Walid Jumblatt: “Bashar al-Assad believed he had the ability to suppress and stifle the Syrian revolution, the revolution of the children of Daraa in 2011, but the attempt failed. The revolution spread everywhere, then it turned into armed conflict. But Bashar was overwhelmed by the events. Syria and its sovereignty are no longer his prerogative. Decisions today are to a large extent in the hands of Iran on one side and Russia on the other. Furthermore, there is the Western coalition that is calling for a transition period between the Syrian regime and the opposition, in my opinion, this solution is impossible to achieve, given the structure of the regime that I know well. For that reason the conflict will be long, too long. “

Euronews:“In your opinion, what is the best solution to the crisis in Syria?”

Walid Jumblatt: “I see no solution, I see no adequate solution. It could have been possible, with a coming together, but today that is no longer acceptable. At the beginning of the revolution, it would have been possible to have a reconciliation followed by free elections and political plurality with presidential elections to replace Bashar. But today that is no longer possible. Because with the tide of blood, to find a way for peaceful change is a pipe dream As I said at the beginning of the interview, we are at the start of a long way in Syria and Iraq as well.”

Euronews: “Let’s talk about the political situation in Lebanon. For a year and a half the country has been without a president. It seems according to rumours the MP Suleiman Frangieh is favorite to be elected. Why is that?”

Walid Jumblatt: “I was among the first to nominate Mr Suleiman Frangieh as presidential candidate. Why was that? For a year and a half we were going round and round with parliamentary sessions that resulted in nothing, so why not him?

‘Finally, Lebanon is politically divided between supporters of the Syrian regime and Iran on one side, and what are called sovereignists other hand, they are supported by countries like the US and Saudi Arabia … etc. To reach a compromise, Suleiman Frangieh was proposed for president and Saad Hariri for prime minister. Why grasp this proposal? Only because institutions are at the stage of complete deterioration, the economic situation is very bad, and so next year promises to be very difficult. “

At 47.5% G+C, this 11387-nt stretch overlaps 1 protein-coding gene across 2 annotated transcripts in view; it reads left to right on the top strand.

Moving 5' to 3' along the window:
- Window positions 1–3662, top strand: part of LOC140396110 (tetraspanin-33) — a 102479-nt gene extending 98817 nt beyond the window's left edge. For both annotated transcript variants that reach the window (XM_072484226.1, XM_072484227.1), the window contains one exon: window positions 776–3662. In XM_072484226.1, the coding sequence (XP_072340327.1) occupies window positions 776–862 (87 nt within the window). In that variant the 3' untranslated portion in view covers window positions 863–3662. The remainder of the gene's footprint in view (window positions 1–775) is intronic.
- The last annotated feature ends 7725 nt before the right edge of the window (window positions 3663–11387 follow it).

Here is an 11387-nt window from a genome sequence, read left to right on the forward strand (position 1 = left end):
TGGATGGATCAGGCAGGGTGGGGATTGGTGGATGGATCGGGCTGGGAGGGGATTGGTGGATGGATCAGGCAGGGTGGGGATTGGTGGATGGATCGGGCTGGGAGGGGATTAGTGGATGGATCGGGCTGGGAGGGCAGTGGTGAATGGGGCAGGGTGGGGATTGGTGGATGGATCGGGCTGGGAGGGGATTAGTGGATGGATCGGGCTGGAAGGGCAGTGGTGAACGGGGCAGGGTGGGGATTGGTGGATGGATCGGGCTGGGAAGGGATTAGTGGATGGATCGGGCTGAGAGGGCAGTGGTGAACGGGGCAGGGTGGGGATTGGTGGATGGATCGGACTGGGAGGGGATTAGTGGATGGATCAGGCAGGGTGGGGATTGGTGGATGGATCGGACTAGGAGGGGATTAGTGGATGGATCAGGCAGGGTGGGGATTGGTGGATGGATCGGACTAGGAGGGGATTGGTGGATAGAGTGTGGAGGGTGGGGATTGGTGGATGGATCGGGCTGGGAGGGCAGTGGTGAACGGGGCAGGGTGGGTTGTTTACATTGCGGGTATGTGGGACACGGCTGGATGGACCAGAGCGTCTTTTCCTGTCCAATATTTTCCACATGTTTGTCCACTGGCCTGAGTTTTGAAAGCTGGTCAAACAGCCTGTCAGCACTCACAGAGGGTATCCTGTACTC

Euronews: “What is amazing with that choice is that it gives the impression it was was the choice of the Assad regime because Franjieh is close to Bashar.”

Walid Jumblatt:: “ I do not agree, it is neither here nor there. I am responsible for my words and actions. I’ve heard this from those close to me, the so-called sovereignists, and many others. But I think Bashar al-Assad has got bigger difficulties which are more important than occupying himself with the affairs of Lebanon. What would he gain in Lebanon? It has already Hezbollah which is involved in the fighting taking place in Syria. So it does not profit him. Nothing. As I told you at the beginning, the conflict will continue. So we work on a mutual agreement, politics, you know is a compromise.”


Euronews: “In a tweet you sent a message to Russian President Vladimir Putin to tell him that Moukhtara – your seat is in good hands, what were you implying by it?”

Walid Jumblatt: “Sometimes I like to be cynical in my way on twitter. I read somewhere – perhaps it’s true, perhaps not – the Minister of Foreign Affairs of Lebanon Jobran Bassil tried to provoke the Russians against me, and my friend Mikhail Bogdanov the Russian Deputy Foreign Affairs Minister replied in a courteous manner, that “Moukhtara is in good hands and Walid Jumblatt will always be our friend.” This is because we have a long relationship between us, with the USSR before and now Russia. As for our foreign affairs minister he is not someone who is incidental in this relationship. “